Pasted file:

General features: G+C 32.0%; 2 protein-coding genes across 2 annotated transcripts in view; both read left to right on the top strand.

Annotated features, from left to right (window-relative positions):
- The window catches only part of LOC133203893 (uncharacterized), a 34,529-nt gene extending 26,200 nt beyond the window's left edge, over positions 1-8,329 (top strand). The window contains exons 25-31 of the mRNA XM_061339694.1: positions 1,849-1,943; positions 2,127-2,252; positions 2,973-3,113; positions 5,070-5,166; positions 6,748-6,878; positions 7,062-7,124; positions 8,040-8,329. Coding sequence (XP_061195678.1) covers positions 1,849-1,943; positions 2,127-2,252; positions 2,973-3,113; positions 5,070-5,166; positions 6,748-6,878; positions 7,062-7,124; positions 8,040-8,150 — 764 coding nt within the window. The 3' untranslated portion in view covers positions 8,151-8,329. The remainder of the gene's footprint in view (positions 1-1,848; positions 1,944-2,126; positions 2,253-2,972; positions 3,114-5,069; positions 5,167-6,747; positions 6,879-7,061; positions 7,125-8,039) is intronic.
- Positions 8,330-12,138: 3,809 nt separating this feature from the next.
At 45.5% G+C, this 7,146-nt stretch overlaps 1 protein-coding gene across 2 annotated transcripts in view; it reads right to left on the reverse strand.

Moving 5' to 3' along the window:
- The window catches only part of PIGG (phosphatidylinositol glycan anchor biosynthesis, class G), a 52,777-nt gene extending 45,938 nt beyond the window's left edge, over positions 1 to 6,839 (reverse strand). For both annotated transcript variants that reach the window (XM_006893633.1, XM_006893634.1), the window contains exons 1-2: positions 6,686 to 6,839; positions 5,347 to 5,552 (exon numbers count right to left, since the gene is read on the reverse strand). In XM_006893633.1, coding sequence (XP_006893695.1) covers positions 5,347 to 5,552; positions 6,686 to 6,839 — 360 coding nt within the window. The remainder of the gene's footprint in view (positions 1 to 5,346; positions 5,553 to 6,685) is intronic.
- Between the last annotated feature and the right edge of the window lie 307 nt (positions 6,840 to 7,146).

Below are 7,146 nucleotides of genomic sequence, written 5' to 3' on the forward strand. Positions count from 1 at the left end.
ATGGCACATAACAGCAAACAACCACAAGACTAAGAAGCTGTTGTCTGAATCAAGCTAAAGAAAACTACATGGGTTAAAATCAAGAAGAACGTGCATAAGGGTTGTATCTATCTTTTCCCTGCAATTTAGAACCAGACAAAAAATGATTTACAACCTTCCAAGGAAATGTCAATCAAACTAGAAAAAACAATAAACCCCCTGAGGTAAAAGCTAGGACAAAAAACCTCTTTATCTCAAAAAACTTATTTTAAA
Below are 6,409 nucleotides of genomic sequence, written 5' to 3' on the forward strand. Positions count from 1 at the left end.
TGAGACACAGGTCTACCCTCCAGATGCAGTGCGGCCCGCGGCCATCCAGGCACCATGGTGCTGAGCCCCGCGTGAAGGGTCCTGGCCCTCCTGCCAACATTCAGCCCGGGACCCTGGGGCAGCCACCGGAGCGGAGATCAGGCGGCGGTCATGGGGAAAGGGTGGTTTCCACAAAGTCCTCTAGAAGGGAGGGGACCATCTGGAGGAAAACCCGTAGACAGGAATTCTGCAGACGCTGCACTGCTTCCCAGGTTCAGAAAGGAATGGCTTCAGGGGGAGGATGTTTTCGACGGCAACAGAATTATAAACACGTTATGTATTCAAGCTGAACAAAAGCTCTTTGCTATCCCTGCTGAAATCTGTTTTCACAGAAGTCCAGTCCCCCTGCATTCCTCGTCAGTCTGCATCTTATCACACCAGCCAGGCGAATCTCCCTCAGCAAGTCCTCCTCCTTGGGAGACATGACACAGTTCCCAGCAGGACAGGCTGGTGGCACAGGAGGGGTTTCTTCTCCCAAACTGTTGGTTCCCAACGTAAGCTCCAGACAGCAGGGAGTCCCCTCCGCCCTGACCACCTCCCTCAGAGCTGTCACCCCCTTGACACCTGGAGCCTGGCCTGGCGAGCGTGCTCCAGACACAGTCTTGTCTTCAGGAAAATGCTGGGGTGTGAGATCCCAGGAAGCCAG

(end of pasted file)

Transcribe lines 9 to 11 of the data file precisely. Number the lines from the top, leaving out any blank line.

Below are 7,146 nucleotides of genomic sequence, written 5' to 3' on the forward strand. Positions count from 1 at the left end.
ATGGCACATAACAGCAAACAACCACAAGACTAAGAAGCTGTTGTCTGAATCAAGCTAAAGAAAACTACATGGGTTAAAATCAAGAAGAACGTGCATAAGGGTTGTATCTATCTTTTCCCTGCAATTTAGAACCAGACAAAAAATGATTTACAACCTTCCAAGGAAATGTCAATCAAACTAGAAAAAACAATAAACCCCCTGAGGTAAAAGCTAGGACAAAAAACCTCTTTATCTCAAAAAACTTATTTTAAA
Below are 6,409 nucleotides of genomic sequence, written 5' to 3' on the forward strand. Positions count from 1 at the left end.